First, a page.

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What we can learn from Indian vegetarianism - Vijayendra Murthy

Is it enough the ideology of "not to drink milk", "not to eat meat" or "not to consume garlic and onions" to divide whole societies? The Ayurveda doctor and Indian researcher Vijayendra Murthy proposes an harmonious, peaceful and efficient development of the vegetarian and vegan currents in India and in the world.
"I'm a public health researcher and an Ayurvedic doctor. I studied in different parts of the world. I became an Ayurvedic doctor in India, I became a naturopath in New Zealand, I'm a public health researcher from New Zealand and Australia. I'm currently the director of Ayuwave which is a Holistic health care services based in London.
I'm here at VegMed 2018 conference in Berlin which is arguably the largest conference that discusses plant based nutrition particularly amongst medical doctors, nutritionists and students of health sciences. My topic is going to be looking at what can we learn from Indian vegetarianism. Obviously India is the largest vegetarian country. If you look at statistics: about 40% of those who live in India are vegetarian. And if I'm comparing countries where I have lived and had connections with, like New Zealand, Australia, Germany and USA and UK and India, the truth is: of all the vegetarians in this 6 countries 96% of vegetarians come from India. So there is something that we can learn about what is the impact of vegetarianism on health and society and on individuals when we consider a country with the longest history of vegetarianism.
You know, when any movement is fairly new, particularly vegetarianism and veganism or even plant based nutrition is fairly new in the West, so we start to see that everything that it can do to individuals, to society, to planet is all going to be probably fantastic. But we must understand that when you consider a country like India which has had vegetarianism for more than 4000 years at least, as history has documented it: from Indus Valley civilization to Vedic civilization to colonial India to modern India - we realized that maybe vegetarianism as an ideology is not just enough. It is healthy vegetarianism. And it's healthy veganism which is important when it comes to health of individuals and populations. But more importantly, when we identify ourselves with a particular ideology based on food, it not only unites the society but it also has the danger of dividing the society. For instance, when I was growing up I was brought up by a nanny who I absolutely loved. And my mum had told me that because of the class, the caste that I was born in, I can share everything with my nanny but not food. And my nanny was also vegetarian, I was also vegetarian. The only thing that divided my nanny and I, preventing us from interacting on a social level, particularly we couldn't eat together, is because she was born in a caste where she was allowed to eat onions and garlic and I was born in a caste where I could't even eat in someone's house where they cooked onions and garlic.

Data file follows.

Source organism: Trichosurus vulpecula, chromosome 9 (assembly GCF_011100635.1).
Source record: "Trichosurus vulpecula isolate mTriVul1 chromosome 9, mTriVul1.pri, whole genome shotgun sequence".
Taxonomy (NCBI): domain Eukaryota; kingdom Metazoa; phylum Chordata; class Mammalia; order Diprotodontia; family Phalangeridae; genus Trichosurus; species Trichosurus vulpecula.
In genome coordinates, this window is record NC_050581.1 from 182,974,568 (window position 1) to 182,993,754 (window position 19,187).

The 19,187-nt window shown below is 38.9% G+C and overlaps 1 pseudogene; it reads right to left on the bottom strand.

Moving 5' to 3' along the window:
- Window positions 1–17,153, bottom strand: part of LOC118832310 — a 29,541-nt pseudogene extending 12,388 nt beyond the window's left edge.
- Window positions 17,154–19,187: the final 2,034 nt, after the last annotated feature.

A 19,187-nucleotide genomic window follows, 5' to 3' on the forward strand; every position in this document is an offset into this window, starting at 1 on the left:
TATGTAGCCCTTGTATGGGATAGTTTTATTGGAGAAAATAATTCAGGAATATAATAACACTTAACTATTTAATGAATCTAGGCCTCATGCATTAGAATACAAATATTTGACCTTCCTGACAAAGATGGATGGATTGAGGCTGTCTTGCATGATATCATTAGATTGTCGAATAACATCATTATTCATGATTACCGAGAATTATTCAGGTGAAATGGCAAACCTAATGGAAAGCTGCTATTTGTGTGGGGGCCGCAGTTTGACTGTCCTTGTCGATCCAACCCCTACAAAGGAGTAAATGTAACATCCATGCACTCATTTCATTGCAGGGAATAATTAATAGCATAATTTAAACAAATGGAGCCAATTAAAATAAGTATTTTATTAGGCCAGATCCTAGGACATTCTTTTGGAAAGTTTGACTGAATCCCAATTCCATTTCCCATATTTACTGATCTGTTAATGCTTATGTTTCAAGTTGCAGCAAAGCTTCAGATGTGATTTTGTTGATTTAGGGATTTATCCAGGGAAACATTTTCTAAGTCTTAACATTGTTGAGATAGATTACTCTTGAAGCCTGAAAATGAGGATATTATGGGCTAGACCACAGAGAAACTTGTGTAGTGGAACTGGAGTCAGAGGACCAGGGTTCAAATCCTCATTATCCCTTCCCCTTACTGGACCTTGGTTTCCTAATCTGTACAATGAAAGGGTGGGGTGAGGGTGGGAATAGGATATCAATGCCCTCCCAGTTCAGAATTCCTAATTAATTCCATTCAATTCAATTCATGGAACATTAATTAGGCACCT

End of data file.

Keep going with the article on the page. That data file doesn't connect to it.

And for me, now as a public researcher, as a doctor, as a nutritionist, I understand the reasons why people actually behave in a certain way when it comes to the nutritional choices. But for me as a little Vijay, my brain was thinking: "I love my nanny as much as I love my mum because I just spend more time with her, but why is that?" I could not share food whit her. And that really make me question: is it enough to have an ideology of "I'm not going to have milk", "I'm not going to eat onions", "I'm not going to have meat"? Can it actually divide the society? But interestingly in India vegetarianism even till today is not because people are aware of the evidence base on, its effect on health; it is because how the caste system, the customs instilled amongst Indian caste system, has made them very strict followers of the dietary rules.
So we need to be aware that, while we promote vegetarianism and veganism, that we don't divide the society. And how do we achieve that? Is that possible? This is the question we should be asking in the West because now there is a clearer consciousness about people choosing vegetarianism and veganism. But what I see in social media is the hate speech about those who are not vegetarian, who are not vegan. We are dividing the society based on carnivores, vegetarians and vegans. Do we really need to do this in order to save the planet, in order to save humanity? Because the question I ask is: really when we think about sustainability of the planet we are actually talking about sustainability of humans? This planet doesn't need humans. If humans are gone, this planet will be sustained. The planet has always sustained herself. But we talk about sustainability and health which is very human centered. It is all about humans. How can we be healthy, how can we make our environment conducible so that we can live longer and healthier? And at the same time if you are basing this on ideology of a particular -ism in our dietary choices, maybe we are going to create a division in the society which may not, on some ways, maybe good for the physical health of the person, of the populations, but is it going to divide the society. How do we prevent this? Can we learn something about how we can prevent this by taking India? Not just as an example of a vegetarian society but also the lessons that we can learn from a country which has had the longest history of vegetarianism".
This video was realised during the International Congress VegMed 2018 in Berlin.
This is a video of the web-tv Veggie Channel.
Director: Massimo Leopardi
Editor: Julia Ovchinnikova

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VegMed 2018

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